The Social Security Administration has developed a program to provide automatic reading for people who need it when researching information on their Website. We know that SSA has become committed to providing accessible accommodations to individuals with vision loss. Therefore, as they improve and move more closely to becoming more conscious, let’s give them some appreciation for this great innovation.
BrowseAloud is an assistive technology purchased by SSA. It was purchased for the public to download a plug-in that makes SSA’s website (www.socialsecurity.gov) talk.
In order to use BrowseAloud, you have to:
- 1. Go to www.socialsecurity.gov and click on “Web accessibility” at the middle of the bottom of the homepage under Policy
- 2. Click on “Learn more” under “BrowseAloud” in the middle of the left side of the page.
- 3. Click on “Download BrowseAloud” on the bottom of the left side of the page.
BrowseAloud has been approved by the Office of General Counsel and Security. It can be used by people with various challenges:
Mild visual impairments - the text can be enlarged as the voice speaks
Dyslexia - a highlighted “ruler” guide moves as the voice speaks
Low reading skills - the reader listens to the voice as it reads the text/paragraphs
Helpful to the public who use English as a second language
BrowseAloud also translates words on a website into French, Spanish, Italian, and German, making content easier to understand, Converts text to MP3
BrowseAloud is available to publicize for outreach and PR activities. Many assistive devices cost thousands of dollars. (JAWS, etc). SSA offers this FREE to the public.
Who uses a talking dart board?
- Blind and visually impaired people who wish to play an active game.
- People who like to play darts, but don't know the
rules or scoring.
- Schools for the blind and visually impaired.
- Dart Leagues who may have some members with
- Audio Dart Leagues using English Mark Darts.
- People who would like a game that is more fun
than a circle of cork on
Games and Game Options
(double in, double out,
league, 25/50 point bull)
(double in, 25/50 point
(Quick / Classic cricket /
Cut-throat, double in)
Around The Clock
Five Dart Golf
(9 hole / 18 hole)
(3/5/7/9 lives, double in)
13005 34th Ave N.
Minneapolis MN 55441
Fully accessible talking dartboard
- Speaks every action and everything
displayed in a human voice.
- Help key explains every option, every button and every game.
- Contains a synthesized speechinstruction manual and rules for
- Sonic ping option identifies the location of the board
- Full displays for sighted users.
- Games and options to make playing fun for beginners and experts.
- Easy 4-key menu interface for all options.
- History (un-throw dart) feature
- Optional spoken name for each player. (Keeps 19 names)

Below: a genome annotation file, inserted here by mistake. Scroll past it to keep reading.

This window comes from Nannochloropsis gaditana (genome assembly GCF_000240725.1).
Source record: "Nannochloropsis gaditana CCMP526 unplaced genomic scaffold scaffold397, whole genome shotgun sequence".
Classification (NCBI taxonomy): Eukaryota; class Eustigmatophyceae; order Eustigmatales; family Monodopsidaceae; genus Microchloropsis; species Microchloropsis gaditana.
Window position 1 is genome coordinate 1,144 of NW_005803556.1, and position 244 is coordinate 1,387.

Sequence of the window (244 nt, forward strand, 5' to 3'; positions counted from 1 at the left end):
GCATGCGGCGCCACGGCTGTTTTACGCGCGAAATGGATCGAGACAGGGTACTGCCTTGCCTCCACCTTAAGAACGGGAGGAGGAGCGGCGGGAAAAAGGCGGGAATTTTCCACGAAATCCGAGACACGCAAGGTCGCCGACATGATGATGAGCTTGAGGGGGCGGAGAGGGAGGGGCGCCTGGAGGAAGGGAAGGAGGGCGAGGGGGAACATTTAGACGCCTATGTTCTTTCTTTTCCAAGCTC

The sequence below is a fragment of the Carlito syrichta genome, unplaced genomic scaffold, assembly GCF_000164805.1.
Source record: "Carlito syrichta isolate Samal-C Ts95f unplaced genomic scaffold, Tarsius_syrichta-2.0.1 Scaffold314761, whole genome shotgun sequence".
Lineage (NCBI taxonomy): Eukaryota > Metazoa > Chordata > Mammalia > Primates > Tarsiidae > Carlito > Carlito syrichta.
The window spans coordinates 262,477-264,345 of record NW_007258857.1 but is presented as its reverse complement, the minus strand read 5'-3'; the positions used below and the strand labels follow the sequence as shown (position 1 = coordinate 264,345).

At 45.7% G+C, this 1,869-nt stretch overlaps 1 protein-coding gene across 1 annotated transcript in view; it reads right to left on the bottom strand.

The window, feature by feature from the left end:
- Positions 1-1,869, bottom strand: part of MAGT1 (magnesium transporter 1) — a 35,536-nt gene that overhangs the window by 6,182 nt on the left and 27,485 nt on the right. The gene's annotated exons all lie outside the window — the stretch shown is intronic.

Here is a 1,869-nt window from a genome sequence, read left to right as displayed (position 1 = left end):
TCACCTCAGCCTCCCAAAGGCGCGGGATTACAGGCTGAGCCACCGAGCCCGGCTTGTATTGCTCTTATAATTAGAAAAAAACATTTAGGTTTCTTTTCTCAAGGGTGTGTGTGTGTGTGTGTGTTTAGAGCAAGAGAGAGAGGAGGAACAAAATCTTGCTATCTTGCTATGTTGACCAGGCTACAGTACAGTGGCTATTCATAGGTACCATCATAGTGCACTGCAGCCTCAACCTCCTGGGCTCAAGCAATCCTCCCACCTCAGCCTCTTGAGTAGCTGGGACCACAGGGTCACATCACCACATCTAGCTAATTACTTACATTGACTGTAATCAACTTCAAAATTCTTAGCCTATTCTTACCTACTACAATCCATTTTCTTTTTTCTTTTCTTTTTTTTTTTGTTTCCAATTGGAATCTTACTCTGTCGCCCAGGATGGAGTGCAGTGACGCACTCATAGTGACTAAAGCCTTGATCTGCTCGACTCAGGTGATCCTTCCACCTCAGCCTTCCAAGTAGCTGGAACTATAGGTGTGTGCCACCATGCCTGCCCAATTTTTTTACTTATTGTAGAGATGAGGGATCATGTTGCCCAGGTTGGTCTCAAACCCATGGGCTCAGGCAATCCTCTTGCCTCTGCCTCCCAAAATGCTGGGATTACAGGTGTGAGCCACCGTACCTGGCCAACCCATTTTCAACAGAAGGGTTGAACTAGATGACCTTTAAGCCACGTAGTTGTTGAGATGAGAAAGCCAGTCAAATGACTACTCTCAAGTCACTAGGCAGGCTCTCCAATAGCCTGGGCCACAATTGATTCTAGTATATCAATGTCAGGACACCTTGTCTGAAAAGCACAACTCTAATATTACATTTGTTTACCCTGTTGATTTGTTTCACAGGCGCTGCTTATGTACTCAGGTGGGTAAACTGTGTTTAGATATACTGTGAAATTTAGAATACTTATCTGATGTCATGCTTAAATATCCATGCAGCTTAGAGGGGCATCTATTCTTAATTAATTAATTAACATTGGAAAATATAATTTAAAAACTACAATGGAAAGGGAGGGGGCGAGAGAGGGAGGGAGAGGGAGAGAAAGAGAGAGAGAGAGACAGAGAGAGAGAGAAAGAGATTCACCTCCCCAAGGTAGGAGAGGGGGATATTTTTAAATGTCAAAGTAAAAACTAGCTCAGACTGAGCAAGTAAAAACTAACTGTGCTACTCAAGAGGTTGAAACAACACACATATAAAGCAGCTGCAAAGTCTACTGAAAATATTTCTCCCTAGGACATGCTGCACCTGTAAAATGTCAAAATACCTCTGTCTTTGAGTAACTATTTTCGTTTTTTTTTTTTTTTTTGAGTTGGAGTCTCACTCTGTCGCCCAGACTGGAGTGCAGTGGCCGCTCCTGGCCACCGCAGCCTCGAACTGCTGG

- League option (Blocked).
- Ten level volume.
- Calls 'inside' and 'outside' hits.
- 25 or 50 point double bull's eye.
- Optional 'clock position' called for
- Abbreviated voice output for people
who know how to play.
- External speaker jack for loud
speakers or communication aids.
- Arachnid patented dart head.
Pricing subject to change. Call to confirm.
Audio Dart Master, 499.00
Dartboard, power supply, three sets
of darts, mounting hardware, toe
board and a computer CD with
instructions (also available on the I
board and web site.)
A portable frame that allows the
dartboard to be used against a wall
without putting screws in the wall.
(Can be made free-standing as a
Audio Customization 100.00
We can customize the greeting for you and record the name of eight
players in a human voice. (You can
add as many players as you wish
with a robot voice.)
Determined by location.
The Audio Dart Master uses
standard soft-tipped darts,
available at sporting goods stores. The darts have a flexible
nylon tip that bends, if it hits a
hard surface. Though some
kind of accident may be possible,
this type of dart has been used in
homes and recreational facilities
for years without any known problems.
Except for maybe helping to find lost darts, there is no need for a
sighted person to mount, configure or play the Audio Dart
Master. All the rules are spoken,
and the menus are simple.
Learning the skill of throwing
darts is the sole challenge for new players. This makes the
game perfect for recreational
areas where people congregate during idle time. Sighted and
non-sighted players can play
together on nearly equal footing,
with the most experienced players having the advantage.
Here are tips on bowling both as a totally blind bowler and as a partially sighted bowler.
Bowling blind or as a partial
For blind bowlers, it's all about confidence
Bowlers don't let blindness hurt scores
By Dave Baity
For The Sun News
Participants in the Carolina Bowling Alliance tournament this past weekend demonstrated that you don't have to be able to see the bowling ball to roll a respectable score.